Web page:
3 Situations Where Leaders Should Keep Their Mouths Shut

The toughest part of leadership is learning when to speak up, and when you to delegate to someone else.
IMAGE: Getty Images

Being a leader can be a daunting task. Everyone on the team expects you to know the answer, and rarely can you go an entire day without having to make a critical decision. The toughest part is learning when to speak up, and when you to delegate to someone else. Finding the perfect balance is one of the toughest parts of leadership.

For most first-time leaders, it seems that the default is to make a decision even if you don’t know the answer. Unfortunately, when leaders approach the problem this way, it can lead to serious consequences. From my own experience, I’ve learned one of the most important parts of being a great leader is knowing when to keep your mouth shut. Below, I’ll highlight three situations where as the leader you should not speak up, but shut up instead. Use these tips to keep your sanity, hold your team together, and be an effective leader.

1. When your team gets in dumb arguments.

Studies have shown that humans have a limited number of effective decisions they can make in a single day. Once the number is exceeded, we start to get off our A-game. Orders are given without proper thought, emotion clouds logical thinking, and we rush to make a final decision.

To prevent this from happening, make sure to avoid dumb arguments that your team brings to you. Examples include things outside of the business or who should be able to pick which lunch spot everyone goes to on a certain day. These things are not fundamental to the success of your startup. Unfortunately, everyone wants to go to the leader when they need something done no matter how small it is.

When this happens to you, don’t be afraid to keep your mouth shut and walk away. You’ll quickly find out that when you walk away, the argument magically solves itself.

2. When someone needs to vent to you.

There are times when team members just need to vent to you. It may be things about their business or their personal life, or they just need a friend to bounce ideas off of.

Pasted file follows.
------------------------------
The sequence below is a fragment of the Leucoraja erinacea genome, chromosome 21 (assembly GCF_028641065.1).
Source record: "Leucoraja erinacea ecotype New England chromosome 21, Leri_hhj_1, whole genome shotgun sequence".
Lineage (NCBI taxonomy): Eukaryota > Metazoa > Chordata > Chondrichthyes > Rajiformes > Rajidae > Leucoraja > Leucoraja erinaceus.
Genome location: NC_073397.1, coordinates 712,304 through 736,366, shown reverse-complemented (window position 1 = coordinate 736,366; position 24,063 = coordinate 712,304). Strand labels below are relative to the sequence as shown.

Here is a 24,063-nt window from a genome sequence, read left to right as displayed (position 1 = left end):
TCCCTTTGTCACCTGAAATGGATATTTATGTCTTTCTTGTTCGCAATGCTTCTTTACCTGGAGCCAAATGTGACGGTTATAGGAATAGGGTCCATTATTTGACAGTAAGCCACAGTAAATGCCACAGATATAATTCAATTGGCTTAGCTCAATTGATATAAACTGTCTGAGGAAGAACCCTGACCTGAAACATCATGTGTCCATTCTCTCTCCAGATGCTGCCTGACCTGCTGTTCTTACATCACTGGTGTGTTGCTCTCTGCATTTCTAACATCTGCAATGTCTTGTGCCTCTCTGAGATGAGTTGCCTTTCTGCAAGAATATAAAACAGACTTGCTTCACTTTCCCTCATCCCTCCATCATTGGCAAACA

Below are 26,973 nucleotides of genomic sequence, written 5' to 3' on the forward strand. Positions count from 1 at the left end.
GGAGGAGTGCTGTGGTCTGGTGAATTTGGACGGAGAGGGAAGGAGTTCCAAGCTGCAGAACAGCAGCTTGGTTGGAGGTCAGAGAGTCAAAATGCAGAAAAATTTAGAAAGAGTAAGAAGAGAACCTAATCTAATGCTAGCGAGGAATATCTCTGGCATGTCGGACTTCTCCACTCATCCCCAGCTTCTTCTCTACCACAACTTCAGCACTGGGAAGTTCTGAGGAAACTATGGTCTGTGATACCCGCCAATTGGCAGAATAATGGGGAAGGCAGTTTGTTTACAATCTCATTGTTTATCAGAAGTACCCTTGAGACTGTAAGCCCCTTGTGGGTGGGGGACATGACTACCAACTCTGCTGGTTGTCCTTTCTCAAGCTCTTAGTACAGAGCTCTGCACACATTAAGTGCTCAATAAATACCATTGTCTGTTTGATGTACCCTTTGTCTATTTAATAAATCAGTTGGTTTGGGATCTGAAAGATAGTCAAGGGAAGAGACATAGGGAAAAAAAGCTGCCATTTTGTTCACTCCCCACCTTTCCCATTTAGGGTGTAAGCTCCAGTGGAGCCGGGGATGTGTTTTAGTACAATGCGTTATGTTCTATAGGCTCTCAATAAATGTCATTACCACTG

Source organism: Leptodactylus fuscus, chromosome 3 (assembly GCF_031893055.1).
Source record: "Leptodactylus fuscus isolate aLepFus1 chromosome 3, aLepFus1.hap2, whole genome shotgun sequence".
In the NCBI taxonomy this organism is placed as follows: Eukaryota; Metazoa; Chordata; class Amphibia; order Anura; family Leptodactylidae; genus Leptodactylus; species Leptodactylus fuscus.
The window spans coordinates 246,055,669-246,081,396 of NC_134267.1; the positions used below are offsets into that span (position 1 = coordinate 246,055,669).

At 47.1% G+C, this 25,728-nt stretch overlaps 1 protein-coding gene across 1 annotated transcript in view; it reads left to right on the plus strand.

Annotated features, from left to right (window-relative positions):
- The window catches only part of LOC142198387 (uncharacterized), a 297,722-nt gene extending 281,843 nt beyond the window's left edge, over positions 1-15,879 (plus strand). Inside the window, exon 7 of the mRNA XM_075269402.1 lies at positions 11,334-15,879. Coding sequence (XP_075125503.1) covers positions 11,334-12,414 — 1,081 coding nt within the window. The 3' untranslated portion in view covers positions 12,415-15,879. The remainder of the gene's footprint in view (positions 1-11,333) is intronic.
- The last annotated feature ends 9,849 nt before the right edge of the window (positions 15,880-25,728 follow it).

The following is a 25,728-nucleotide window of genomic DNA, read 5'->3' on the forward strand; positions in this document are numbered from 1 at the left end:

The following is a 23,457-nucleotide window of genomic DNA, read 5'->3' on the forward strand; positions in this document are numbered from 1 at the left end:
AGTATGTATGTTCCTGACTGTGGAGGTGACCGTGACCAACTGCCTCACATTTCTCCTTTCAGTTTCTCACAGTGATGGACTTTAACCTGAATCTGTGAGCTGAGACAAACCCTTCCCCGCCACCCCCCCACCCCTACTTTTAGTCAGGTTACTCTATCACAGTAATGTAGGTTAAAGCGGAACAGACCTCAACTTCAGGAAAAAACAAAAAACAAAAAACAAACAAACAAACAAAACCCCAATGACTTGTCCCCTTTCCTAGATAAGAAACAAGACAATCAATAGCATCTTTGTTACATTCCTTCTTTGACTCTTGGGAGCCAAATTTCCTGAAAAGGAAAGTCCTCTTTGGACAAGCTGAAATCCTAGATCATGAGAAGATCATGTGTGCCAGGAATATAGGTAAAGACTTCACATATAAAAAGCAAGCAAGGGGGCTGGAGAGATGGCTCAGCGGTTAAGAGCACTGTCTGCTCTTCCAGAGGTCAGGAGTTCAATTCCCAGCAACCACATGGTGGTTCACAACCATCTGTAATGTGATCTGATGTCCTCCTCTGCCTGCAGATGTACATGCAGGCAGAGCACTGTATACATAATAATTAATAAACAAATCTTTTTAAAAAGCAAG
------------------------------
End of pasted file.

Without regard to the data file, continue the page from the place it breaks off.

In these situations, doing less is more. Sit there, listen attentively, and get the other person to talk as much as possible. Too many leaders feel that they need to speak up to solve the problem, but sometimes saying nothing is the right answer. Or if you feel that you must speak, use the five whys rule. Ask why the problem exists and then ask four more whys to get to the root of the problem. More questions than answers is a good rule of thumb to follow in these instances.

3. When you don’t know the right answer.

If you don’t know the answer to a question, don’t pretend like you do. This has been one of the toughest things for me to remember in my own startup. Sometimes, the right answer is saying you don’t know and delegating to another team member. In a startup, these instances should be happening all the time to you.

This is why investors look at the team so closely before investing. When you are lost, do you have the resources on your team to help you get to the right answer? If the answer is no, you need to identify the missing person to get you the right answer. But if you always try to answer everything yourself, you’ll might not be able to even figure out what the problem is.

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